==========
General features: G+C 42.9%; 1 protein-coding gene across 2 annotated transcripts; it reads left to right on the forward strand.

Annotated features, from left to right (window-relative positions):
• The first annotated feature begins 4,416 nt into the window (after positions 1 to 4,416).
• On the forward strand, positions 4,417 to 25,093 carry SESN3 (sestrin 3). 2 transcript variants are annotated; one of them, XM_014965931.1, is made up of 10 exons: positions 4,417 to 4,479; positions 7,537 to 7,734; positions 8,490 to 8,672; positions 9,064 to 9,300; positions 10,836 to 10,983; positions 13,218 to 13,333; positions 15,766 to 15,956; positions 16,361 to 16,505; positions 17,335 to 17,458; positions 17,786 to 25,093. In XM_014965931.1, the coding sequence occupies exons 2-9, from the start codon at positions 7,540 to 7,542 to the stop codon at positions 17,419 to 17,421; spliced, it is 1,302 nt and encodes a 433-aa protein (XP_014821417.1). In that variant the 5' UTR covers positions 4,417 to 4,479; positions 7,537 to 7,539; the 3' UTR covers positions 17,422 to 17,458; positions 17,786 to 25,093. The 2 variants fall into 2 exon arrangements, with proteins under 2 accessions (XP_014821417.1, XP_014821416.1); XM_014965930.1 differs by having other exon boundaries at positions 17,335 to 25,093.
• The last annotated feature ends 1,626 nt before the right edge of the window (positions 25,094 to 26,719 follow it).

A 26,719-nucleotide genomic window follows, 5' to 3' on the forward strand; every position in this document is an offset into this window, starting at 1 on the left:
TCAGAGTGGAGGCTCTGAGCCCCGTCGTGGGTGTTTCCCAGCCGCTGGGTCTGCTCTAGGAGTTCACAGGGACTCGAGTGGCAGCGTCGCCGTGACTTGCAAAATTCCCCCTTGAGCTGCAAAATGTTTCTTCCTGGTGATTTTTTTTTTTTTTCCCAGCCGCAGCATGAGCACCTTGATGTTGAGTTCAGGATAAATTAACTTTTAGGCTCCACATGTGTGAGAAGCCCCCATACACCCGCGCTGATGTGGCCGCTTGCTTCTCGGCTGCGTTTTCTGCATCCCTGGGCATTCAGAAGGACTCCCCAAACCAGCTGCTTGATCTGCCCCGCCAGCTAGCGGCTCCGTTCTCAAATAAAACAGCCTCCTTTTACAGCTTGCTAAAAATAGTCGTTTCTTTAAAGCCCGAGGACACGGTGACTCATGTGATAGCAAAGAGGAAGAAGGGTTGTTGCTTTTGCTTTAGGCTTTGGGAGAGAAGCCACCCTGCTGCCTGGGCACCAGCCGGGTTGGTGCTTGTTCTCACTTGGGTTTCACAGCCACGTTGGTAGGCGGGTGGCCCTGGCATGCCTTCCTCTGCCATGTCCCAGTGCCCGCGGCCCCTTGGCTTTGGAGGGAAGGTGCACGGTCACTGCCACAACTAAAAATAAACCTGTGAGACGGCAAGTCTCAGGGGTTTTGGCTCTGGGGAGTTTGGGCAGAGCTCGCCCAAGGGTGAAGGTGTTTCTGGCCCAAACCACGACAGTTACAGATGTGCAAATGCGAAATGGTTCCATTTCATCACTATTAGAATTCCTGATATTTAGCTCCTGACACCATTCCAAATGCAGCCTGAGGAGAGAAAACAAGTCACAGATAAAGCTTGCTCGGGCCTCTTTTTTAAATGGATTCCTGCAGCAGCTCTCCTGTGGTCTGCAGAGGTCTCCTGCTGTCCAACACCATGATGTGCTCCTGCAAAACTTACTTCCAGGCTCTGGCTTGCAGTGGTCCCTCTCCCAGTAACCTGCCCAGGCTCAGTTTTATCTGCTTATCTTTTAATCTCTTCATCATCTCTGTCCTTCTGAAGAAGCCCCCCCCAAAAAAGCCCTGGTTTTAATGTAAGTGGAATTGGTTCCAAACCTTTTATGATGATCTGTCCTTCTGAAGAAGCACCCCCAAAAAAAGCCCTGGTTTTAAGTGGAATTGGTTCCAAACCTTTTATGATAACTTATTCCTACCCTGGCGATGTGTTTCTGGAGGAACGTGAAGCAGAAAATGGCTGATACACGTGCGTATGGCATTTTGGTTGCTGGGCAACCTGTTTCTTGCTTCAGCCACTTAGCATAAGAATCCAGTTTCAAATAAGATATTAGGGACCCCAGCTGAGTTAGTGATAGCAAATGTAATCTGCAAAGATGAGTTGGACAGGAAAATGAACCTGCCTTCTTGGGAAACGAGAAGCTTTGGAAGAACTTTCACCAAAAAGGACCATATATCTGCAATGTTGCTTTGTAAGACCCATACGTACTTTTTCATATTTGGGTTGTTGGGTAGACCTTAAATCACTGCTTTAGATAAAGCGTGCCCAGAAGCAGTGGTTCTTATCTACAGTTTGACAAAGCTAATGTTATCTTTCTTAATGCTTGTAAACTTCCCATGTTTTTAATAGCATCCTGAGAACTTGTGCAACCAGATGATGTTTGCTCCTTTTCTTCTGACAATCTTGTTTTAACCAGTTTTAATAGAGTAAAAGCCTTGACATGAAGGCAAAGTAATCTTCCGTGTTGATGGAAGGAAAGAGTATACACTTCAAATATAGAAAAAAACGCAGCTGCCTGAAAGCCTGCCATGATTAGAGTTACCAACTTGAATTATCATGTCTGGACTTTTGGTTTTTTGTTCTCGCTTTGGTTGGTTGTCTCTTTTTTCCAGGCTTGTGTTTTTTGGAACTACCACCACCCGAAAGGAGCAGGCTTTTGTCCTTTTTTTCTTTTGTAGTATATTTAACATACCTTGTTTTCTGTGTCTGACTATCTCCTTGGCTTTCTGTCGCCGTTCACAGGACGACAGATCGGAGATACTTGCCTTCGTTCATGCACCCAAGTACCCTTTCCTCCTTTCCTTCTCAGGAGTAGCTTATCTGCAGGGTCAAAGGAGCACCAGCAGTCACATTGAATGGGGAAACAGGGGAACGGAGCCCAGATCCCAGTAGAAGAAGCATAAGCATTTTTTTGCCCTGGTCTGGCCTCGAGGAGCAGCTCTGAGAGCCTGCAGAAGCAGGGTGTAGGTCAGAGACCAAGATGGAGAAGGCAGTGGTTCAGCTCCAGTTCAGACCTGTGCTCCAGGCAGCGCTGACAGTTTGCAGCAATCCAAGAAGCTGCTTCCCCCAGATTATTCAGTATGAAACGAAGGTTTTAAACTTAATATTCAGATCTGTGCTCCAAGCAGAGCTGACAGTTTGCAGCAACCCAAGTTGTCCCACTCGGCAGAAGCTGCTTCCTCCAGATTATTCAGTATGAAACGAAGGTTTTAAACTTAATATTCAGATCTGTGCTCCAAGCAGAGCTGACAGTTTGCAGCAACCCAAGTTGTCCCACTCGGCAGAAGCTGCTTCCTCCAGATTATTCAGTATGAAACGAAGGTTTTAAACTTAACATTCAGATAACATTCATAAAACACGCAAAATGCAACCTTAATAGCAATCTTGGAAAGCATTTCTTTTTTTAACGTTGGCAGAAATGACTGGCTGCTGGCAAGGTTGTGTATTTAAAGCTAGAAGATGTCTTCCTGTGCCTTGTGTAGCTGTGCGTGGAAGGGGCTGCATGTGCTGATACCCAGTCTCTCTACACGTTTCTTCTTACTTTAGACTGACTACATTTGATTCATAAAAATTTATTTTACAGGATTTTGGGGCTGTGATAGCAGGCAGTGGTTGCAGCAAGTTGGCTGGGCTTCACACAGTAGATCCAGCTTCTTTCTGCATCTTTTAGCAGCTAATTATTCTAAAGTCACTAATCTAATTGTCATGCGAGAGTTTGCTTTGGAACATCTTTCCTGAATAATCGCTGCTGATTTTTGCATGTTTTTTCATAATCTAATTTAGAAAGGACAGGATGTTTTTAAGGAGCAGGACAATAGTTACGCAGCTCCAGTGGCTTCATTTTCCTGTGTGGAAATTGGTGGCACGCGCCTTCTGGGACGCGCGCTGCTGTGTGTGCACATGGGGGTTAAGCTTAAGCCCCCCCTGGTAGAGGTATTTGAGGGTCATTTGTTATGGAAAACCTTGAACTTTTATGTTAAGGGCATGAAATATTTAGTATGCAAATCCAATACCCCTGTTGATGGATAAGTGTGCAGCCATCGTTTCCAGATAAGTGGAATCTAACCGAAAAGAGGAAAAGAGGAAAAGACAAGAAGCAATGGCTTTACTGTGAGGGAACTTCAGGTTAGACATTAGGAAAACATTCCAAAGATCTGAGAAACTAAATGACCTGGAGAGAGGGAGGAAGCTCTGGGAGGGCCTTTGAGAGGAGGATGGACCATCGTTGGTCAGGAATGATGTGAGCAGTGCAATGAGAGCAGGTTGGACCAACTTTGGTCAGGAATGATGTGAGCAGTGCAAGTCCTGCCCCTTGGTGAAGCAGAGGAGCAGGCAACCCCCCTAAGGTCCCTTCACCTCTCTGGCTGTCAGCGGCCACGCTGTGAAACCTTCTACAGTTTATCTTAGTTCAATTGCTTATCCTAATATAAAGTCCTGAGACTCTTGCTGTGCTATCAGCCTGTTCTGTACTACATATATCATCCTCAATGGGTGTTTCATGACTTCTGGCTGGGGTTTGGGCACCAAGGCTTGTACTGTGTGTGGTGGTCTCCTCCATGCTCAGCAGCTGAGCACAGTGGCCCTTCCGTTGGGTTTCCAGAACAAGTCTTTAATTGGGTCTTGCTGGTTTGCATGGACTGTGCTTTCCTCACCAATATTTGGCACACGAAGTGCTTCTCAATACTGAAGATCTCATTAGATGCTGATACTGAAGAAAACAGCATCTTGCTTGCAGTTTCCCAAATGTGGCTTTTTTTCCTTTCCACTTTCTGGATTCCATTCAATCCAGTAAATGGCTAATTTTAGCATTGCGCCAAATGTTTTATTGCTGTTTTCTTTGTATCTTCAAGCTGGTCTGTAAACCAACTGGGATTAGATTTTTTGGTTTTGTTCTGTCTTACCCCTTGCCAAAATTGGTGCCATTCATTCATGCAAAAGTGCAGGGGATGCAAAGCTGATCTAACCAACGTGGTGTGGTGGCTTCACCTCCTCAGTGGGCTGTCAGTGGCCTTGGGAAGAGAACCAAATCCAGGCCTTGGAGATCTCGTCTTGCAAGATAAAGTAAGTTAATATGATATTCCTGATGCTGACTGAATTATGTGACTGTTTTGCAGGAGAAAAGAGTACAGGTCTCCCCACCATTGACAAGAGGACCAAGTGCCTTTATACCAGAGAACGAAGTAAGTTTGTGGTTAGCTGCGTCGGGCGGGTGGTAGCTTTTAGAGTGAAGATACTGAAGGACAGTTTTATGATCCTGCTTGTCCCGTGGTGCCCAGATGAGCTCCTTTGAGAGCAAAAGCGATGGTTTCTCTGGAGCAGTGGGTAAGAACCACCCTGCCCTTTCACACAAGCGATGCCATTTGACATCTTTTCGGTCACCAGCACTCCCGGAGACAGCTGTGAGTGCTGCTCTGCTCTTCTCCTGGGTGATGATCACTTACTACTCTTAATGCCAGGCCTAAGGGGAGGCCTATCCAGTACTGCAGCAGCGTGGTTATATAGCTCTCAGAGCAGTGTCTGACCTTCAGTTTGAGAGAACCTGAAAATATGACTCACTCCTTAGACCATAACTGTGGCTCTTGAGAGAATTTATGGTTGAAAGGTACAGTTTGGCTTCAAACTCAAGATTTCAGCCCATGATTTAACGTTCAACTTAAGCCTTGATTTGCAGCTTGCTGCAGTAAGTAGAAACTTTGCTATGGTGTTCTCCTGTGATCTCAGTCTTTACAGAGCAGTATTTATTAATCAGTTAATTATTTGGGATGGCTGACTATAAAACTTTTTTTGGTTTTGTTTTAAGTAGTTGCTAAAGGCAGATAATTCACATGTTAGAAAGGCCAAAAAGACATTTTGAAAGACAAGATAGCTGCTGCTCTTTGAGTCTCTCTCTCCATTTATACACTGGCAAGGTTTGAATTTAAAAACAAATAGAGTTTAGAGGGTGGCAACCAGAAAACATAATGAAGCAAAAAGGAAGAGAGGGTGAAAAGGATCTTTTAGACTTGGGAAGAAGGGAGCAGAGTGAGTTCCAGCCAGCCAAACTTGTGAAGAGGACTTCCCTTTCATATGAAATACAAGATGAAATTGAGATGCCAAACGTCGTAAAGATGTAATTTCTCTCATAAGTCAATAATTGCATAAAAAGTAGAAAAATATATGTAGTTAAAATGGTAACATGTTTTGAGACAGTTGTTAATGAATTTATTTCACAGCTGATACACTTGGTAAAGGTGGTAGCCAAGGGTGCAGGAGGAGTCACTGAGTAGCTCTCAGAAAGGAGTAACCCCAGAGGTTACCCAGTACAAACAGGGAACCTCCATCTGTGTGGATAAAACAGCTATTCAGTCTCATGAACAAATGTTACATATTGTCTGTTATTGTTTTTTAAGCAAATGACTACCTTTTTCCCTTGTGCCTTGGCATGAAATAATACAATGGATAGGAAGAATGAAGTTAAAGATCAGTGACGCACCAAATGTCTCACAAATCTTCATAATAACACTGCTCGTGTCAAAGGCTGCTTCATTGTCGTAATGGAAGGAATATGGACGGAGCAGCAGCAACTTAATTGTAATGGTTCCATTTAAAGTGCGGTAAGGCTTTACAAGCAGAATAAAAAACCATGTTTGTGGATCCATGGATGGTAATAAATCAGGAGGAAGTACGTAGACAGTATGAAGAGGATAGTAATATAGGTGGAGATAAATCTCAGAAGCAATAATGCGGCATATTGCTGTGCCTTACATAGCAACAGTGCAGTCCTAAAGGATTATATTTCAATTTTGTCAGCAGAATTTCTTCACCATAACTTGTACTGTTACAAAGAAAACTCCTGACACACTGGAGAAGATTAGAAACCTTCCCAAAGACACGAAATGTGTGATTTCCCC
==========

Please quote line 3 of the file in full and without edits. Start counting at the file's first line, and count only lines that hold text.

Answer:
• The first annotated feature begins 4,416 nt into the window (after positions 1 to 4,416).